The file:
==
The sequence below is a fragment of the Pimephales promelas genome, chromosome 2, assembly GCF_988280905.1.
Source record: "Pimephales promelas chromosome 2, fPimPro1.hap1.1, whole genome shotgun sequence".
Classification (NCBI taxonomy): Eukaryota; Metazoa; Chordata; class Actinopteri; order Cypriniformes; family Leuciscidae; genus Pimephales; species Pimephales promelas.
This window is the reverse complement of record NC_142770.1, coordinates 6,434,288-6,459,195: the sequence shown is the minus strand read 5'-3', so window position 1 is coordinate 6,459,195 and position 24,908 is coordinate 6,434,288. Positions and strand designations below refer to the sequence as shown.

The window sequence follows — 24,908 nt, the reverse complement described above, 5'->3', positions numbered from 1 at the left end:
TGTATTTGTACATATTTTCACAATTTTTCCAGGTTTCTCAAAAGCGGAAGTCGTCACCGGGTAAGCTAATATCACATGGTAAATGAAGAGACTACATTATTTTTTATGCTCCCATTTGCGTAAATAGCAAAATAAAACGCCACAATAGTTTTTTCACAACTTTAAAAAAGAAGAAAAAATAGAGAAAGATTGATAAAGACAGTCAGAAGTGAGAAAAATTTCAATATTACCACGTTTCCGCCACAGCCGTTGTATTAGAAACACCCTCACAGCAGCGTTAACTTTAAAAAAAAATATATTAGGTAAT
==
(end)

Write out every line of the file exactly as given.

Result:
The sequence below is a fragment of the Pimephales promelas genome, chromosome 2, assembly GCF_988280905.1.
Source record: "Pimephales promelas chromosome 2, fPimPro1.hap1.1, whole genome shotgun sequence".
Classification (NCBI taxonomy): Eukaryota; Metazoa; Chordata; class Actinopteri; order Cypriniformes; family Leuciscidae; genus Pimephales; species Pimephales promelas.
This window is the reverse complement of record NC_142770.1, coordinates 6,434,288-6,459,195: the sequence shown is the minus strand read 5'-3', so window position 1 is coordinate 6,459,195 and position 24,908 is coordinate 6,434,288. Positions and strand designations below refer to the sequence as shown.

The window sequence follows — 24,908 nt, the reverse complement described above, 5'->3', positions numbered from 1 at the left end:
TGTATTTGTACATATTTTCACAATTTTTCCAGGTTTCTCAAAAGCGGAAGTCGTCACCGGGTAAGCTAATATCACATGGTAAATGAAGAGACTACATTATTTTTTATGCTCCCATTTGCGTAAATAGCAAAATAAAACGCCACAATAGTTTTTTCACAACTTTAAAAAAGAAGAAAAAATAGAGAAAGATTGATAAAGACAGTCAGAAGTGAGAAAAATTTCAATATTACCACGTTTCCGCCACAGCCGTTGTATTAGAAACACCCTCACAGCAGCGTTAACTTTAAAAAAAAATATATTAGGTAAT